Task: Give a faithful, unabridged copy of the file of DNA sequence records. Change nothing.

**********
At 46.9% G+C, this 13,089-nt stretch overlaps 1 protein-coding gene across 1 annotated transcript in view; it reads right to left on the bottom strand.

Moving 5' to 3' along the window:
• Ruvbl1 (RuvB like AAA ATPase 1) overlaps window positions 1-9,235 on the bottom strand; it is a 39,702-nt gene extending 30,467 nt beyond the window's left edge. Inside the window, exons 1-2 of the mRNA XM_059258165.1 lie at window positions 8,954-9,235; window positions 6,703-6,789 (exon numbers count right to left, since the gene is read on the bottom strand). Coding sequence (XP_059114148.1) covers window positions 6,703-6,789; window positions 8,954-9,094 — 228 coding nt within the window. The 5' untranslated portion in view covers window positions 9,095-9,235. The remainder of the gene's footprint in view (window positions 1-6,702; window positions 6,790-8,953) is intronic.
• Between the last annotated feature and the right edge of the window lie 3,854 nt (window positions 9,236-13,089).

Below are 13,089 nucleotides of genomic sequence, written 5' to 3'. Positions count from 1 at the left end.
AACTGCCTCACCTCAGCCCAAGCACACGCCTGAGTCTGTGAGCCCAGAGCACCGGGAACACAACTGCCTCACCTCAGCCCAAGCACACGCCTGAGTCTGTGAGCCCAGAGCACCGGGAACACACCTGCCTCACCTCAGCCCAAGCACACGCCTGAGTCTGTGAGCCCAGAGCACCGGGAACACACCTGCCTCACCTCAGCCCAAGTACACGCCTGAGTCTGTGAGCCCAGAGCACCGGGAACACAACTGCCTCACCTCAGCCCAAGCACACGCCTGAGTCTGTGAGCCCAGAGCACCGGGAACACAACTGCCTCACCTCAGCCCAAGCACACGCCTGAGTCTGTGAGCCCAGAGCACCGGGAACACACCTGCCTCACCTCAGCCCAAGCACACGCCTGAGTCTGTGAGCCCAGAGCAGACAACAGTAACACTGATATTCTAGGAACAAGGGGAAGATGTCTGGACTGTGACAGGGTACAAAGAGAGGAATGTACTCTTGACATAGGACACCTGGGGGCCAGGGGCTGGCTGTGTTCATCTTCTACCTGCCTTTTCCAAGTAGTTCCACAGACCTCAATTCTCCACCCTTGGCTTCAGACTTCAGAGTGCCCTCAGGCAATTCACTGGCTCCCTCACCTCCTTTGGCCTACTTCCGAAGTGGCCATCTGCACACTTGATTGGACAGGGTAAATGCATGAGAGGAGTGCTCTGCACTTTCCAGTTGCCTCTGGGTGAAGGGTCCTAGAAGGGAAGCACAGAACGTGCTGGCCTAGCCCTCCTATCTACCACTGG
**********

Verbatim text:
At 46.9% G+C, this 13,089-nt stretch overlaps 1 protein-coding gene across 1 annotated transcript in view; it reads right to left on the bottom strand.

Moving 5' to 3' along the window:
• Ruvbl1 (RuvB like AAA ATPase 1) overlaps window positions 1-9,235 on the bottom strand; it is a 39,702-nt gene extending 30,467 nt beyond the window's left edge. Inside the window, exons 1-2 of the mRNA XM_059258165.1 lie at window positions 8,954-9,235; window positions 6,703-6,789 (exon numbers count right to left, since the gene is read on the bottom strand). Coding sequence (XP_059114148.1) covers window positions 6,703-6,789; window positions 8,954-9,094 — 228 coding nt within the window. The 5' untranslated portion in view covers window positions 9,095-9,235. The remainder of the gene's footprint in view (window positions 1-6,702; window positions 6,790-8,953) is intronic.
• Between the last annotated feature and the right edge of the window lie 3,854 nt (window positions 9,236-13,089).

Below are 13,089 nucleotides of genomic sequence, written 5' to 3'. Positions count from 1 at the left end.
AACTGCCTCACCTCAGCCCAAGCACACGCCTGAGTCTGTGAGCCCAGAGCACCGGGAACACAACTGCCTCACCTCAGCCCAAGCACACGCCTGAGTCTGTGAGCCCAGAGCACCGGGAACACACCTGCCTCACCTCAGCCCAAGCACACGCCTGAGTCTGTGAGCCCAGAGCACCGGGAACACACCTGCCTCACCTCAGCCCAAGTACACGCCTGAGTCTGTGAGCCCAGAGCACCGGGAACACAACTGCCTCACCTCAGCCCAAGCACACGCCTGAGTCTGTGAGCCCAGAGCACCGGGAACACAACTGCCTCACCTCAGCCCAAGCACACGCCTGAGTCTGTGAGCCCAGAGCACCGGGAACACACCTGCCTCACCTCAGCCCAAGCACACGCCTGAGTCTGTGAGCCCAGAGCAGACAACAGTAACACTGATATTCTAGGAACAAGGGGAAGATGTCTGGACTGTGACAGGGTACAAAGAGAGGAATGTACTCTTGACATAGGACACCTGGGGGCCAGGGGCTGGCTGTGTTCATCTTCTACCTGCCTTTTCCAAGTAGTTCCACAGACCTCAATTCTCCACCCTTGGCTTCAGACTTCAGAGTGCCCTCAGGCAATTCACTGGCTCCCTCACCTCCTTTGGCCTACTTCCGAAGTGGCCATCTGCACACTTGATTGGACAGGGTAAATGCATGAGAGGAGTGCTCTGCACTTTCCAGTTGCCTCTGGGTGAAGGGTCCTAGAAGGGAAGCACAGAACGTGCTGGCCTAGCCCTCCTATCTACCACTGG